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America's Child Soldier Problem

America's Child Soldier Problem

Congratulations: You have lived long enough to cringe at the bad decisions you were seduced, dared, bullied, inspired, or stoned enough to make as a teenager.

Thousands of America's children, however, are not so lucky. Almost 600,000 of America's 1,000,000 active and reserve soldiers enlisted as teens. The military lures these physiologically immature kids with a PR machine that would make Joe Camel proud.

While the age of legal and cultural adulthood can vary, science is now able to determine the physiological markers of maturity. A recent study headed by Jay Giedd of the National Institutes of Health using MRI scans shows that the brain of an 18-year-old is not fully developed, with the limbic cortex-brain structures, the cerebellum, and prefrontal cortex still undergoing substantial changes.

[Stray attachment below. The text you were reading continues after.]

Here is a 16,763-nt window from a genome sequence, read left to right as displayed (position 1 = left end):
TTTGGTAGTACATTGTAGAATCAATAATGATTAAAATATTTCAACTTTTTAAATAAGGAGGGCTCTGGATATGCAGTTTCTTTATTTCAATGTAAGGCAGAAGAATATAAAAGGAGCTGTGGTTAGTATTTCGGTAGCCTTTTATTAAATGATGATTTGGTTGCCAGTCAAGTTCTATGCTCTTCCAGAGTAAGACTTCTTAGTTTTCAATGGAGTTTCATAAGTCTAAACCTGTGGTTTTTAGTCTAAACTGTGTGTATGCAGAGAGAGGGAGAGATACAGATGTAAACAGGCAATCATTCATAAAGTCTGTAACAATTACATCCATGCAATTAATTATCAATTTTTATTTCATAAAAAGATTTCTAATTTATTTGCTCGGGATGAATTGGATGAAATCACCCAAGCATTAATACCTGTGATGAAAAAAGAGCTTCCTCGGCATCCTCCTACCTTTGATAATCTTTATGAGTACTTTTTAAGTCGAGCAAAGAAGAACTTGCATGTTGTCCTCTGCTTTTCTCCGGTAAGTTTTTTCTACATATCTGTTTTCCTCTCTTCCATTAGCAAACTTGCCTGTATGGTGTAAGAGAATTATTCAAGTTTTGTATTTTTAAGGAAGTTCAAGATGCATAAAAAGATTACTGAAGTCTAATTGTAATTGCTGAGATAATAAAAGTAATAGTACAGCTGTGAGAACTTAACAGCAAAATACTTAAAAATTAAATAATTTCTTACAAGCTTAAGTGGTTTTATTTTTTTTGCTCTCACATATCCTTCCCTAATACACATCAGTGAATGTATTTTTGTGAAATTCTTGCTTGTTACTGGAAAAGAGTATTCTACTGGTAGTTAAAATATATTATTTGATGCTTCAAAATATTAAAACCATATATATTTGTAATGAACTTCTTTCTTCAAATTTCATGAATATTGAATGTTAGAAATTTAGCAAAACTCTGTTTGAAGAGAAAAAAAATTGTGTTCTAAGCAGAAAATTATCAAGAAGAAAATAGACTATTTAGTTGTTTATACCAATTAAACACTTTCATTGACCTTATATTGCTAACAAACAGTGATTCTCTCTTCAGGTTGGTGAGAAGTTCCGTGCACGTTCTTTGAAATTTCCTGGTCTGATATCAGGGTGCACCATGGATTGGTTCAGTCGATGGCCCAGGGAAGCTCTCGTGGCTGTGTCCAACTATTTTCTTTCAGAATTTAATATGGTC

As of March 31, the U.S. military included 81,000 teenagers. Its 7,350 17-year-olds needed parental consent to enlist, and only this April they were all barred from battle zones.

But the military aims even lower, marketing itself to children as young as 13 with multimedia videos, school visits, and cold calls to teens' homes and cell phones. In Junior ROTC, kids get uniforms, win medals, fire real guns, and play soldier, while adults trained in psychological manipulation steer them toward the Army. The Army's JROTC website lists such motivating activities as "eating at concession stands."

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